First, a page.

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Showing 4 posts in Federal Contracts.

The 12 Days of California Labor & Employment Series – Day 7 "General Contractor Liability Clarified"

It’s the end of the year and while everyone is busy, employers in California should be aware of new laws and regulations that go into effect on January 1, 2019. In the spirit of the season, we are using the next "12 days of the holidays" to blog about one California law a day and that law's impact on California employers. On the seventh day of Christmas, my Labor and Employment attorney gave to me—seven swans a swimming and AB 1565. More ›

Peering into Hinshaw’s Crystal Ball: How the Trump Administration May Affect Labor and Employment Landscape

With the election of Donald Trump and transition to a Republican administration looming, employers are scrambling to predict what impact Trump will have on labor and employment policy and enforcement initiatives. What employers can expect in the first 12 months of a Trump Administration is unclear, but there likely will be change in the following areas: More ›

Portion of Fair Pay and Safe Workplaces Executive Order Blocked

On Tuesday of this week, a federal judge in Texas granted a nationwide preliminary injunction blocking the portions of President Obama's "Fair Pay and Safe Workplaces" Executive Order.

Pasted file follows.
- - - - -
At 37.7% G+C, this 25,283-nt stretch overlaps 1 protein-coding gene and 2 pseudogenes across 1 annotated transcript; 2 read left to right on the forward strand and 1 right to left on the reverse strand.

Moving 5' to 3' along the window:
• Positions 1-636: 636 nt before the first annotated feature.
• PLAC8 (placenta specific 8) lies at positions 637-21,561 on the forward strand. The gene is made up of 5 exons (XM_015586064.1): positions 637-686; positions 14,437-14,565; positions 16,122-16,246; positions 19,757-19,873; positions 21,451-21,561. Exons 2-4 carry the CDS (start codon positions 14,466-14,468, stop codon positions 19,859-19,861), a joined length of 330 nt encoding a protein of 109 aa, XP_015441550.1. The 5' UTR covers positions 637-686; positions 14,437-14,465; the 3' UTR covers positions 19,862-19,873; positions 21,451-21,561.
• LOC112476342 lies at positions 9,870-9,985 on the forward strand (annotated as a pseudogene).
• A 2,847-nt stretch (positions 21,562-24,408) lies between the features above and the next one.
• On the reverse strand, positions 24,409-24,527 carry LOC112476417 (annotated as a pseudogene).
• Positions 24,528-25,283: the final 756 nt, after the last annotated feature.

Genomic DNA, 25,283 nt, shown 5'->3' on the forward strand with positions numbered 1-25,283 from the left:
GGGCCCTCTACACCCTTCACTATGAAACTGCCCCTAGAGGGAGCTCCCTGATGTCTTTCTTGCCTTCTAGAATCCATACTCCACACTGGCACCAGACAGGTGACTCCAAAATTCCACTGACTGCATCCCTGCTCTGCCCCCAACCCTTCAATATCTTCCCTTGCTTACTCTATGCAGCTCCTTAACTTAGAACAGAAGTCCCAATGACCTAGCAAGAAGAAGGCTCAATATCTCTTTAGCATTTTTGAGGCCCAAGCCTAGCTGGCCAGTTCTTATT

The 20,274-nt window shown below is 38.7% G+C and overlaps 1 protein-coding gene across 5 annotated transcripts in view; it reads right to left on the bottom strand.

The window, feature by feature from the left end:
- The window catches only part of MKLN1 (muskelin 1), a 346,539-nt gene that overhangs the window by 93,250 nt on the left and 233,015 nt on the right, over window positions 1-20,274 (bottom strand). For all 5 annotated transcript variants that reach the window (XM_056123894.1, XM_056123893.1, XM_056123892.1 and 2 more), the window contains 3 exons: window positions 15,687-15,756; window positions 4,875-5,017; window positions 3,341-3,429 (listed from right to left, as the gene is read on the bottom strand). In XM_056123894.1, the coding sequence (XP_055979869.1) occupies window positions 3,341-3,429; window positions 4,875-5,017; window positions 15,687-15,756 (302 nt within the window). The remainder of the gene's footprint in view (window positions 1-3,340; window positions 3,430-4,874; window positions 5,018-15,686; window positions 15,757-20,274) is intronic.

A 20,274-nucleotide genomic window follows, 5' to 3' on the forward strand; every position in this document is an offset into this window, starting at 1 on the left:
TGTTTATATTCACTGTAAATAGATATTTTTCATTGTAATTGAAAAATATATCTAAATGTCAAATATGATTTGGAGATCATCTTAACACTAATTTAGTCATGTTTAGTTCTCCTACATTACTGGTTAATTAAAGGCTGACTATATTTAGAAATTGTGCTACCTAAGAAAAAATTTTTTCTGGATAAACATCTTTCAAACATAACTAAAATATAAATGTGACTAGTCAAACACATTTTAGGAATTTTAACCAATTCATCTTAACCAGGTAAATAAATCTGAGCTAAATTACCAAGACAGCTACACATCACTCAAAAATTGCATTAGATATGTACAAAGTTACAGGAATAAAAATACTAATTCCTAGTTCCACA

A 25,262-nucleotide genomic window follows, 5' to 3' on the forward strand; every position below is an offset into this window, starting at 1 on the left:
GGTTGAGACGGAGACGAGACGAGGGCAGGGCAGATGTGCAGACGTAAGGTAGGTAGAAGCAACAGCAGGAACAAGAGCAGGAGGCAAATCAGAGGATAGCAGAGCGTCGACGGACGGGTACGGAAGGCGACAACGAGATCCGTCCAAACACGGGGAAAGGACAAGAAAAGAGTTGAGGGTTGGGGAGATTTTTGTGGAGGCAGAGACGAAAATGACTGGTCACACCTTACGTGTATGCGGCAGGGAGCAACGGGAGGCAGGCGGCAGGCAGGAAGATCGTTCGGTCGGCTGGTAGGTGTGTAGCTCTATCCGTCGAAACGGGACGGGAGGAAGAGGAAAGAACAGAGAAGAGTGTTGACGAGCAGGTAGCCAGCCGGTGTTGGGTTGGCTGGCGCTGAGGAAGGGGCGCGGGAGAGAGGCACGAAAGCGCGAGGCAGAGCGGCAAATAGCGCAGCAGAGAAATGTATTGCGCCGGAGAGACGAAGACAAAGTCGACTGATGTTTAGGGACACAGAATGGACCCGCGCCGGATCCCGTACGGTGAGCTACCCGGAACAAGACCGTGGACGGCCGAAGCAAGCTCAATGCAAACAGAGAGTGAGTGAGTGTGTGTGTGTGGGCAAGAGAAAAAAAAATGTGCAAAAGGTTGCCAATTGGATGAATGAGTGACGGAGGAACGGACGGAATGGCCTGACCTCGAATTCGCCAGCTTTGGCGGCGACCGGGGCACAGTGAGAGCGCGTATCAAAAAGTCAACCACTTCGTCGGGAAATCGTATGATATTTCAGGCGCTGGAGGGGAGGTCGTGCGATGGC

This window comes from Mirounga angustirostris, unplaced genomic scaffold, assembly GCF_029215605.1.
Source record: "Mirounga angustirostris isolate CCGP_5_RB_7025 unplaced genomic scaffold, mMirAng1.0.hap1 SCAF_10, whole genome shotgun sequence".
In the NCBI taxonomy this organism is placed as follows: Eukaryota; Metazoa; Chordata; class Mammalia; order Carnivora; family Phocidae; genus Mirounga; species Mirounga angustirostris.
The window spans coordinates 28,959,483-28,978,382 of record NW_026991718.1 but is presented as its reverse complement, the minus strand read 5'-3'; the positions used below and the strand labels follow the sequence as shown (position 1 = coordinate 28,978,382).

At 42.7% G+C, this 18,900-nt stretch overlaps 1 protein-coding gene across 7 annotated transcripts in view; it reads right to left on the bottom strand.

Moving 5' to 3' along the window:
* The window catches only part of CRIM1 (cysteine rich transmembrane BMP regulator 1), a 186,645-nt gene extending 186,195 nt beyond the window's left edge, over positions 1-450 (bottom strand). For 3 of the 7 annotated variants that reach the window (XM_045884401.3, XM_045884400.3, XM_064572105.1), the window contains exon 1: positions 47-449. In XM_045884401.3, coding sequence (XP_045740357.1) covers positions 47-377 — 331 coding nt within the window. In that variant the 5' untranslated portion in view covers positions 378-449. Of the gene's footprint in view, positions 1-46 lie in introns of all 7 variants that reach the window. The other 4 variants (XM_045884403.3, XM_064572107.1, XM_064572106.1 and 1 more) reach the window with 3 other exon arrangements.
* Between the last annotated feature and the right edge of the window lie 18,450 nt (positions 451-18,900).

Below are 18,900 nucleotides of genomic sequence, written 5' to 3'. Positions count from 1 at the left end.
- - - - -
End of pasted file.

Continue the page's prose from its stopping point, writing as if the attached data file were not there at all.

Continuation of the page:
That order, signed in 2014 and scheduled to take effect on October 25, 2016, has three discrete parts, each described as being designed to help executive departments and agencies identify and work with contractors who will comply with labor laws while performing federal contracts.  More ›

Federal Court Holds that Hospitals Providing HMO Services to Federal Employees are Federal Contractors at the Same Time the OFCCP Appears to Increase Its Focus on Auditing Health Care Providers

Several years ago, the Federal Office of Contract Compliance Programs (OFCCP) requested that three Pennsylvania hospitals provide copies of affirmative action plans and other materials required of Federal Contractors. Each hospital had a Health Maintenance Organization (HMO) contract with the UPMC Health Plan to provide medical products and services to United States Government employees pursuant to a contract between the Health Plan and the United States Office of Personnel Management (OPM). The hospitals resisted the audits by the OFCCP arguing that their provision of medical care through the HMO plans did not render the hospitals government contractors or subcontractors and that their contracts specifically stated that the hospitals were not to be considered subcontractors. The Department of Labor’s Administrative Review Board ruled in favor of the OFCCP. More ›

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